More women are putting off conceiving, bowing to the rising demands of their jobs and the pressures of city-living, looking to secure a financially stable future or even the right partner. As they do so, they are being warned by the scientific community not to play dice for too long if they wish to conceive at all.
Researchers at Yale Fertility Center are of the opinion that the obvious stresses of daily life, along with the media hype on assisted reproductive technology (ART), is misleading women from the hard truths.
More medical techniques and facilities now make possible a successful conception. But conceiving a healthy baby and keeping it full-term before delivery involves the same odds as it did a decade ago because of the sub-optimal function of the aging ovaries which cannot be reversed. (1)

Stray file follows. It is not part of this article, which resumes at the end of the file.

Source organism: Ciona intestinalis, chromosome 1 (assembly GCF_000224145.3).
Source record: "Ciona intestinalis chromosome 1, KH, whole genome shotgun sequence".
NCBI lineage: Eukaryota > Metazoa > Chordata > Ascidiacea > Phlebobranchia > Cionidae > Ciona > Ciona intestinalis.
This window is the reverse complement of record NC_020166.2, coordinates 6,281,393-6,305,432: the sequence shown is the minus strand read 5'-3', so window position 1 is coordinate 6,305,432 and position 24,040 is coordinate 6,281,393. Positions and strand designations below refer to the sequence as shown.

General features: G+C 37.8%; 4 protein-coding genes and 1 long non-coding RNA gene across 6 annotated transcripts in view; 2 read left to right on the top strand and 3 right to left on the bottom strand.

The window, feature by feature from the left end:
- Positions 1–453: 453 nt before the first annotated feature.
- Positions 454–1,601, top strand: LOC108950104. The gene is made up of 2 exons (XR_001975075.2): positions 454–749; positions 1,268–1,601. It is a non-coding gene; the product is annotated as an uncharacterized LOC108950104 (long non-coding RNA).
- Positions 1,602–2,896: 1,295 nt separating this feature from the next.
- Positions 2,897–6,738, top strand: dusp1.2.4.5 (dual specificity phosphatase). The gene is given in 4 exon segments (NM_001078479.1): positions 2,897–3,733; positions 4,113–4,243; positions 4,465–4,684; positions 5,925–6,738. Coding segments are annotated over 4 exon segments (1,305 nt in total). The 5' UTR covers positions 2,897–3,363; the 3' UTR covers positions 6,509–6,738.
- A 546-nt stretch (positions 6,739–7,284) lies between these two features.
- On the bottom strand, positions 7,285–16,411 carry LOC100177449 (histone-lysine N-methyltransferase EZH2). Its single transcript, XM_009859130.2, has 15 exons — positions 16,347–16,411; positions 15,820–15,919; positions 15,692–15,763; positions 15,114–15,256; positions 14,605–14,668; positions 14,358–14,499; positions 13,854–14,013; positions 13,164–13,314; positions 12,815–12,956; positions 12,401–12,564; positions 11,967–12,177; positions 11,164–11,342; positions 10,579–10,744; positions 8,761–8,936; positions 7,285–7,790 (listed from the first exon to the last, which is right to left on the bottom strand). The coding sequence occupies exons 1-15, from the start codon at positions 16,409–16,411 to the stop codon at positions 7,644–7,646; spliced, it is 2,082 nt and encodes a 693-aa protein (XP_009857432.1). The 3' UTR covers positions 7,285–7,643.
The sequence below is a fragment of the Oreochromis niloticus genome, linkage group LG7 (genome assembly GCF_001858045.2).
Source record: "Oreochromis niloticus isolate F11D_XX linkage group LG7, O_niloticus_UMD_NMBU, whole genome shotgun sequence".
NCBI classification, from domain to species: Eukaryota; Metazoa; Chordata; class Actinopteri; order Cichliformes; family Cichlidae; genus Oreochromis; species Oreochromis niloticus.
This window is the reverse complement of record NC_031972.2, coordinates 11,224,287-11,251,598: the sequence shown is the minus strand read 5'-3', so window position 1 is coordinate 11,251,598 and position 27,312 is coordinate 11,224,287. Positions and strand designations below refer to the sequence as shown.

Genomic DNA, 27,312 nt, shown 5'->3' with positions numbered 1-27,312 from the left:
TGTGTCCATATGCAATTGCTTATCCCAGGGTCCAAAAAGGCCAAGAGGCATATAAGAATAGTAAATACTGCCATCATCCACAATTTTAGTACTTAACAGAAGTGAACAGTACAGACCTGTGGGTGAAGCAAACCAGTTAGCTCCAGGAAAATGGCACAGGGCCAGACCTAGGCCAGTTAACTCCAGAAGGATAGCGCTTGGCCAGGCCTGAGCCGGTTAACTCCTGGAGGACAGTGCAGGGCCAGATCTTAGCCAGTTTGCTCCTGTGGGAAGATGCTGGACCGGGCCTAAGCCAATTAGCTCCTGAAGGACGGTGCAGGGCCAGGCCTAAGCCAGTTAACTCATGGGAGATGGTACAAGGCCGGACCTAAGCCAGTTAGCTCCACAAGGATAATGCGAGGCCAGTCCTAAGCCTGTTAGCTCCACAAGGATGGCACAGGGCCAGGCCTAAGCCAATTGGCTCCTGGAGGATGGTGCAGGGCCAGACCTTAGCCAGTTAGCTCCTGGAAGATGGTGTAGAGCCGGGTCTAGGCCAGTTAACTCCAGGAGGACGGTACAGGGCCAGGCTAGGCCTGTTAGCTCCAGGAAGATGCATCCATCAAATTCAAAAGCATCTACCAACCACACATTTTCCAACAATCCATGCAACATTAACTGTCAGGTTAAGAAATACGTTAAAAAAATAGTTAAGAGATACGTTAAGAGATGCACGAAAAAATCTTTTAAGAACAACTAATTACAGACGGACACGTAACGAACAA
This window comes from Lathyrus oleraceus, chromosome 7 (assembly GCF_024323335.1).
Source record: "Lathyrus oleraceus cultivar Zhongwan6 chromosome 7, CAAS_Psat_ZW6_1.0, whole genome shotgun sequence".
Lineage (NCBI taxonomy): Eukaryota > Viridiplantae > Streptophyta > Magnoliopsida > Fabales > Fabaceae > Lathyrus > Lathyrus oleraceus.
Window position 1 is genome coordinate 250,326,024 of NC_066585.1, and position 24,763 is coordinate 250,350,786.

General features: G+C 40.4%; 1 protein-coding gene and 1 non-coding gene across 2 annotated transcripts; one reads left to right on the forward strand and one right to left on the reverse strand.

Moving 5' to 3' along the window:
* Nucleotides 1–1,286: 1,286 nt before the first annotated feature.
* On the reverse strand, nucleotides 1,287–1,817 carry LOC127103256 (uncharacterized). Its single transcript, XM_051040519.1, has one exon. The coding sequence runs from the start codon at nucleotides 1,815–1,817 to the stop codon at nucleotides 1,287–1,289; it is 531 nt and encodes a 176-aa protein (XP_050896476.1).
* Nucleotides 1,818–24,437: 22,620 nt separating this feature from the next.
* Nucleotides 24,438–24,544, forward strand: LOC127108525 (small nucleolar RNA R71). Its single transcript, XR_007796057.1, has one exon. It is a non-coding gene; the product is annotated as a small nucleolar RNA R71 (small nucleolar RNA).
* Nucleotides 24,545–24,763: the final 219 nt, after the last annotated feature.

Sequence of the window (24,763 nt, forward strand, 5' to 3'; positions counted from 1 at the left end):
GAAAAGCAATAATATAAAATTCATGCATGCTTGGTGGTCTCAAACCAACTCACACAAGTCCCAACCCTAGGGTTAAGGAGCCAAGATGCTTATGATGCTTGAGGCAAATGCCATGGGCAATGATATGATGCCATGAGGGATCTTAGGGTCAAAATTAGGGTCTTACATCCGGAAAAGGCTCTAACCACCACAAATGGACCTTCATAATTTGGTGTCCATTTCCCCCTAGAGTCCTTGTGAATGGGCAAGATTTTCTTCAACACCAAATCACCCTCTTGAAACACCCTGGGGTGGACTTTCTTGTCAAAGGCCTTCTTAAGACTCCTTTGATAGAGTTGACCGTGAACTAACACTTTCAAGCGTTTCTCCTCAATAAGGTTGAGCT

According to Dr. Pasquale Patrizio, professor in the Department of Obstetrics and Gynecology at Yale School of Medicine and director of the Yale Fertility Center, “There is an alarming misconception about fertility among women. We also found a lack of knowledge about steps women can take early in their reproductive years to preserve the possibility of conception later in life. We are really seeing more and more patients 'upset' after failing in having their own biological child after age 43 so we had to report on this. Their typical reaction is, 'what do you mean you cannot help me? I am healthy, I exercise, and I cannot have my own baby?’” (2)
Misconceptions on female fertility needs to be addressed by educating women correctly across cultures on the obstetric risks of delayed pregnancies. These risks are especially high for those beyond 40 years of age.
It is a fact that fertility can be extended through advanced medical technology, yet it cannot aid women beyond a certain point. Both real life pressures as well as the glamorized late pregnancies of celebrities flashed by media, may lead a sizeable percentage of women to believe that female fertility can be manipulated at any stage of life pre-menopause.